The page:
Yes...it is about my preferred theory and approach to cognitive assessment - the Cattell-Horn-Carroll (CHC) theory of cognitive abilities. The beauty of Fiorello and Primerano's article is that it provides, IMHO, the most succinct and understandable synthesis of the state-of-the art of CHC research as it relates to school achievement and the viability of CHC-driven assessments in the context of the changing role of cognitive assessment in special education.
Kudos to Fiorello and Primerano. I know that Cathy is regular reader of this blog...maybe she might be willing to post a comment with her email and folks might be able to request copies somehow :) Sorry Cathy....I couldn't resist applying some subtle pressure.
Two thumbs up from me-----ok.....no comments from the anonymous peanut gallery about how I can type with my two thumbs in the air!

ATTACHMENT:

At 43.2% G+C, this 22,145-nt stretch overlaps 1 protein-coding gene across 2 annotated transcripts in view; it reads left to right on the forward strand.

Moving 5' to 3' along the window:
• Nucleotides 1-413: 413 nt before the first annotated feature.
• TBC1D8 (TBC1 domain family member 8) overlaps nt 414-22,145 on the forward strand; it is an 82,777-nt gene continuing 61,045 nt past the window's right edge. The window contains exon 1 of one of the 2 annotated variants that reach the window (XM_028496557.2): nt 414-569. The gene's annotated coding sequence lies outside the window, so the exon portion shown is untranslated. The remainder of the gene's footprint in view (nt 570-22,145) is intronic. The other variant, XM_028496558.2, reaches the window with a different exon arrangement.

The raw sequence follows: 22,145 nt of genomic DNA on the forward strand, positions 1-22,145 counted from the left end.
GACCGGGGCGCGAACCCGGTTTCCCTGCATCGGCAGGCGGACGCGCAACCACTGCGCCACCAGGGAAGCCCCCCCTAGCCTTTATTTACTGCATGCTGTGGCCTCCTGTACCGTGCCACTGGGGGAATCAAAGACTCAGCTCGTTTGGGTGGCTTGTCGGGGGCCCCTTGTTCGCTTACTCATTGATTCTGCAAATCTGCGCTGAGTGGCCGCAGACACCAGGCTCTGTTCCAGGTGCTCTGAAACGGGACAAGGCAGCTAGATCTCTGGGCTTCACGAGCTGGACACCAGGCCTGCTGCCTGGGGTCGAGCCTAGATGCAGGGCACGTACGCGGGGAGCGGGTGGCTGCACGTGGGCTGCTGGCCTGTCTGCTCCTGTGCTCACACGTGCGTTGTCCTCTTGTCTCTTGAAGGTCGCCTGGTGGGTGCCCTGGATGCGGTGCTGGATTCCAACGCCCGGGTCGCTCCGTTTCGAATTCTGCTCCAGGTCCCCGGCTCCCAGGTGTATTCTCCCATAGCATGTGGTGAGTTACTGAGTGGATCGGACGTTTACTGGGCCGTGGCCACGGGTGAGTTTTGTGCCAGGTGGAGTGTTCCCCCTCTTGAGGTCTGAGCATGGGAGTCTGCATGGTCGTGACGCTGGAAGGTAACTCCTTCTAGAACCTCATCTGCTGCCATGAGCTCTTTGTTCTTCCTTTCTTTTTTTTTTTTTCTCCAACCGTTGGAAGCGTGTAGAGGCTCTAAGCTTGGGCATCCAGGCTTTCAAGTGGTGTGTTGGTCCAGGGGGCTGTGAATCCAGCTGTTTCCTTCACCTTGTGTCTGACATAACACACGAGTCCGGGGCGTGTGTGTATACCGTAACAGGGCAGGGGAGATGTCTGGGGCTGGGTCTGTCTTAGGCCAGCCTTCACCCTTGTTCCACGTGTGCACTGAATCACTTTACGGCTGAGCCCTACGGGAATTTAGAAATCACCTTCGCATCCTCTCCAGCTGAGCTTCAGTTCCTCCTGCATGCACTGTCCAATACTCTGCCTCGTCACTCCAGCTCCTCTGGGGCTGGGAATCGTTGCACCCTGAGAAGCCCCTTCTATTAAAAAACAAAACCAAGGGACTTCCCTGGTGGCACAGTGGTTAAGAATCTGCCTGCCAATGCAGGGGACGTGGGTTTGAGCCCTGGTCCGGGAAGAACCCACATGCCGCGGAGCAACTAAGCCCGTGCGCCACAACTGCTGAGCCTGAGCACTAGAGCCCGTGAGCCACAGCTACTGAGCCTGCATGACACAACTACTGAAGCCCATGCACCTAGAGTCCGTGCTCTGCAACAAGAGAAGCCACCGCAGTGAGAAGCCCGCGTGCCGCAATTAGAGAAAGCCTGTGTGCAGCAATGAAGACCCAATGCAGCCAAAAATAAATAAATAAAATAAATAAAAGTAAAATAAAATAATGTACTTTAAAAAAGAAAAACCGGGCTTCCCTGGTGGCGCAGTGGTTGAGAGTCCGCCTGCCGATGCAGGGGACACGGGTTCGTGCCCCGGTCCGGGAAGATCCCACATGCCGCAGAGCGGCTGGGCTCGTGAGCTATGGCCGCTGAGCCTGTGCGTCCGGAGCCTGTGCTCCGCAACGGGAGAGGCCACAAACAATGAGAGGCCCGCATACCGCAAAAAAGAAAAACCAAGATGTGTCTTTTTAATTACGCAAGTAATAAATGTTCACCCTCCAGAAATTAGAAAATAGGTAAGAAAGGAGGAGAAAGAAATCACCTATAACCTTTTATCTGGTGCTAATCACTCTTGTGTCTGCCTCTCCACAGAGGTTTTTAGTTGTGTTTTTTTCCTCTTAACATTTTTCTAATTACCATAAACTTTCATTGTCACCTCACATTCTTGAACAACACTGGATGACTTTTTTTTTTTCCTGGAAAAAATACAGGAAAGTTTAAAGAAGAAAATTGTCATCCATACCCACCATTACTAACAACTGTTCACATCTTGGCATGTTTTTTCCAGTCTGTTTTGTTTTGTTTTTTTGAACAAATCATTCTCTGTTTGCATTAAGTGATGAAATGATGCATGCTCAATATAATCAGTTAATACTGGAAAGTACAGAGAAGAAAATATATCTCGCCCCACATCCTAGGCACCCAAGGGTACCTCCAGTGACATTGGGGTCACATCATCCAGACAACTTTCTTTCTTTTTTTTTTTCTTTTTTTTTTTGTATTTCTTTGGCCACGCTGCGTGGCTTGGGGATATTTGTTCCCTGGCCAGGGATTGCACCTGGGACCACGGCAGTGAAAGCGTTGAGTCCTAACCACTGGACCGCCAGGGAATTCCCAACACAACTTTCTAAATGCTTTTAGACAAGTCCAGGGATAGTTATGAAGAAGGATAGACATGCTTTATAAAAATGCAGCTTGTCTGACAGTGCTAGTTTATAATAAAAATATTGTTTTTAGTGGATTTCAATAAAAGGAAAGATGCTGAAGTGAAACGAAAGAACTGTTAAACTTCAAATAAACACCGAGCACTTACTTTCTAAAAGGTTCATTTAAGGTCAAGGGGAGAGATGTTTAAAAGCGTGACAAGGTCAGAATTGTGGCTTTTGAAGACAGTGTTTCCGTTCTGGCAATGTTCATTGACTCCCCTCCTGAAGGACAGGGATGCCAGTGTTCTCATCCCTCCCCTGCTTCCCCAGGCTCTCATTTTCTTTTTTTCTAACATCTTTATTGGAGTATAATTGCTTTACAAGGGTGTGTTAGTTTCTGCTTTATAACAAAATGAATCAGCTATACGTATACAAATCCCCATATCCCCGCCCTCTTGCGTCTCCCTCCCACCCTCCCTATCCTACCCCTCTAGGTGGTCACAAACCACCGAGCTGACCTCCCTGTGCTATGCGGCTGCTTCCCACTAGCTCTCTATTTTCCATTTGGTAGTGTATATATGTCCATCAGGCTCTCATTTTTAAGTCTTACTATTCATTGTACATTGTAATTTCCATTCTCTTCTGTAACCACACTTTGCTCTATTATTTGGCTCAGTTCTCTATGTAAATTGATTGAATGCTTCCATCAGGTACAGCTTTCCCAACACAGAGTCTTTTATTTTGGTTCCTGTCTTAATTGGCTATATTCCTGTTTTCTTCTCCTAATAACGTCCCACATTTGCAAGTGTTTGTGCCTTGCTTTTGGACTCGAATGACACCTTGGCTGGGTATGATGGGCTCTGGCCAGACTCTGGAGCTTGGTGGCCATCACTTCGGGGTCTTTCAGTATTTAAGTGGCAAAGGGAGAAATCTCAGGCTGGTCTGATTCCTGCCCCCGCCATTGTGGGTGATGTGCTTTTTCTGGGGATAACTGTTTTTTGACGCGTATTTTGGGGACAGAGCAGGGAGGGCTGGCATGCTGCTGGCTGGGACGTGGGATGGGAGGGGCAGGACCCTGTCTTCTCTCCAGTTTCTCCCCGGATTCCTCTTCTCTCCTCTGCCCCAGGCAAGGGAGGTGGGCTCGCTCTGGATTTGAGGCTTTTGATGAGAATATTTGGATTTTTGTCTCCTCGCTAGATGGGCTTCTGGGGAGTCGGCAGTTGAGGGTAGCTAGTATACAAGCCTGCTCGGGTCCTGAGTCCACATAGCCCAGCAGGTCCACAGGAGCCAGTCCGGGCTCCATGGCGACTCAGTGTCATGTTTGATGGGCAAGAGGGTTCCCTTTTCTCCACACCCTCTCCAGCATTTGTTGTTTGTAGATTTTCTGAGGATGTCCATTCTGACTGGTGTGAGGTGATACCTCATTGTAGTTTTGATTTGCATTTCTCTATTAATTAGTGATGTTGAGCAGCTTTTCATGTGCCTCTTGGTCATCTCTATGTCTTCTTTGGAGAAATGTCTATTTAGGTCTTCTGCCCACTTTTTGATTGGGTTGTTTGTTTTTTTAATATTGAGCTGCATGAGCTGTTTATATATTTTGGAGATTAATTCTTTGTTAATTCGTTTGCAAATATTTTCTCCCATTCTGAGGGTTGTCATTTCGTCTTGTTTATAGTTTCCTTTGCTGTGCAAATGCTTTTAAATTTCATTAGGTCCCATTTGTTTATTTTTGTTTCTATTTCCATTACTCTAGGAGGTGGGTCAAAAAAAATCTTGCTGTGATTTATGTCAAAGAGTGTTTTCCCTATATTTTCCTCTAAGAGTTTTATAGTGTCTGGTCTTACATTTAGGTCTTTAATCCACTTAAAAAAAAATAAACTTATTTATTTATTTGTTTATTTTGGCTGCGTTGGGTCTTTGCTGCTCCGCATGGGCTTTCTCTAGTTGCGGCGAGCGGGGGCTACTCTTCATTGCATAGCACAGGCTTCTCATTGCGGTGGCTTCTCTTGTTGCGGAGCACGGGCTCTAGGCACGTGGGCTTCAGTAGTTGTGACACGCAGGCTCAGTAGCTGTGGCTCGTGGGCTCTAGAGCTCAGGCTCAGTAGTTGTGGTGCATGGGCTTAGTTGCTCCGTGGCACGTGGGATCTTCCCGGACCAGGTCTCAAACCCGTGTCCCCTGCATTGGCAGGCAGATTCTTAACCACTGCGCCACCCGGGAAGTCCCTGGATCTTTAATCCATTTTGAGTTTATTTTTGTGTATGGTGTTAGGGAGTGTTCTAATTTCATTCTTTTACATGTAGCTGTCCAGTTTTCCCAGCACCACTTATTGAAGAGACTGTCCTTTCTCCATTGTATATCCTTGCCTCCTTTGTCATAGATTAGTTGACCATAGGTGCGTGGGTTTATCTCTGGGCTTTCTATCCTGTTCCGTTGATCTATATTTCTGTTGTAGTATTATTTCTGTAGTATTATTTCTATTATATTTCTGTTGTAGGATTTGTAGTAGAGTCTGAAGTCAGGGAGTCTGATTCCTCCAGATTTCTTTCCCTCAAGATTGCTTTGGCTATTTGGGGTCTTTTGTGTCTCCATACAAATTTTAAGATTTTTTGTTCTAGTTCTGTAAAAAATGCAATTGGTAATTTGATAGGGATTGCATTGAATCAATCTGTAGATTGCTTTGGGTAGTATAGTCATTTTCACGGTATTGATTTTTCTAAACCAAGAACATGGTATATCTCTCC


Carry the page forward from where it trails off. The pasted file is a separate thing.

Fiorello, C. A. & Primerano, D (2005). Research into practice: Cattell-Horn-Carroll Cognitive Assessment in Practice: Eligibility and Program Development Issues, Psychology in the Schools, 42(5), 525-536.
- In this article we explore the application of Cattell-Horn-Carroll (CHC)-based cognitive assessment to school psychology practice. We review the theoretical literature to address both identification practices, with a focus on learning disabilities and mental retardation eligibility, and program development, with a focus on linking assessment to intervention design. We present case studies that illustrate the application of CHC-based cognitive assessment to identification and intervention development.
- "School psychology practice should occur in the context of research findings. This places a great burden on practitioners to stay current in the research literature. However, the burden also falls on researchers to ensure that our research addresses issues pertinent to practice in the real world. Based on our current state of knowledge, we recommend that practitioners use CHC theory when interpreting assessment findings. Although learning disabilities identification is in a state of flux, when using a clinical model for evaluation, research findings on the links between cognitive abilities and achievement should always be kept in mind. Evaluations serve two purposes, diagnosis/classification and recommendations for intervention. CHC-based assessments can provide information relevant for both identification and programming."